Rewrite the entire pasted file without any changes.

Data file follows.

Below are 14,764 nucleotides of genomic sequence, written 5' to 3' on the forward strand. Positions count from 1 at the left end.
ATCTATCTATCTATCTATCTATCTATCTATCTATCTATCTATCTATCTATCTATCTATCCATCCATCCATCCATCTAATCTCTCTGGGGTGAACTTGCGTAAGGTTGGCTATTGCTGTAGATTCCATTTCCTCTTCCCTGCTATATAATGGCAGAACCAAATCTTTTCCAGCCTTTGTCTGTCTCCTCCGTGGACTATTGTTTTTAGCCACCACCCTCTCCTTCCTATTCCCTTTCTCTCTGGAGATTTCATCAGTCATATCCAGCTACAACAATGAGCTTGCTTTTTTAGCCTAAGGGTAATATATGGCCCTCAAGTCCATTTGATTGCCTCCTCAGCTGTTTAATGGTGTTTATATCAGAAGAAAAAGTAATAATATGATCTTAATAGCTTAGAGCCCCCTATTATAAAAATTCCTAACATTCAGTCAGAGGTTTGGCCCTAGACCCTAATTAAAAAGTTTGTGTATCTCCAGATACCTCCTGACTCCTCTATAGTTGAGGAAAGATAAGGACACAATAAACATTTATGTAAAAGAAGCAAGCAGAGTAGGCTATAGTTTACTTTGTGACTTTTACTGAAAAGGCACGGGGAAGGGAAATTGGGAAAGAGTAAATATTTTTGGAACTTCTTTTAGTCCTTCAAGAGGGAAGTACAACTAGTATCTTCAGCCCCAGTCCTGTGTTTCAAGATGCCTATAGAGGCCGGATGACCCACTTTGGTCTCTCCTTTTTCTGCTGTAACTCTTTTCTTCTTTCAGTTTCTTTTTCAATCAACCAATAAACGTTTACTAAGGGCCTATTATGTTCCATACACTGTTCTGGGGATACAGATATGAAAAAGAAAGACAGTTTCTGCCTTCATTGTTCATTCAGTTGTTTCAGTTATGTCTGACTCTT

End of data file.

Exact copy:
Below are 14,764 nucleotides of genomic sequence, written 5' to 3' on the forward strand. Positions count from 1 at the left end.
ATCTATCTATCTATCTATCTATCTATCTATCTATCTATCTATCTATCTATCTATCTATCCATCCATCCATCCATCTAATCTCTCTGGGGTGAACTTGCGTAAGGTTGGCTATTGCTGTAGATTCCATTTCCTCTTCCCTGCTATATAATGGCAGAACCAAATCTTTTCCAGCCTTTGTCTGTCTCCTCCGTGGACTATTGTTTTTAGCCACCACCCTCTCCTTCCTATTCCCTTTCTCTCTGGAGATTTCATCAGTCATATCCAGCTACAACAATGAGCTTGCTTTTTTAGCCTAAGGGTAATATATGGCCCTCAAGTCCATTTGATTGCCTCCTCAGCTGTTTAATGGTGTTTATATCAGAAGAAAAAGTAATAATATGATCTTAATAGCTTAGAGCCCCCTATTATAAAAATTCCTAACATTCAGTCAGAGGTTTGGCCCTAGACCCTAATTAAAAAGTTTGTGTATCTCCAGATACCTCCTGACTCCTCTATAGTTGAGGAAAGATAAGGACACAATAAACATTTATGTAAAAGAAGCAAGCAGAGTAGGCTATAGTTTACTTTGTGACTTTTACTGAAAAGGCACGGGGAAGGGAAATTGGGAAAGAGTAAATATTTTTGGAACTTCTTTTAGTCCTTCAAGAGGGAAGTACAACTAGTATCTTCAGCCCCAGTCCTGTGTTTCAAGATGCCTATAGAGGCCGGATGACCCACTTTGGTCTCTCCTTTTTCTGCTGTAACTCTTTTCTTCTTTCAGTTTCTTTTTCAATCAACCAATAAACGTTTACTAAGGGCCTATTATGTTCCATACACTGTTCTGGGGATACAGATATGAAAAAGAAAGACAGTTTCTGCCTTCATTGTTCATTCAGTTGTTTCAGTTATGTCTGACTCTT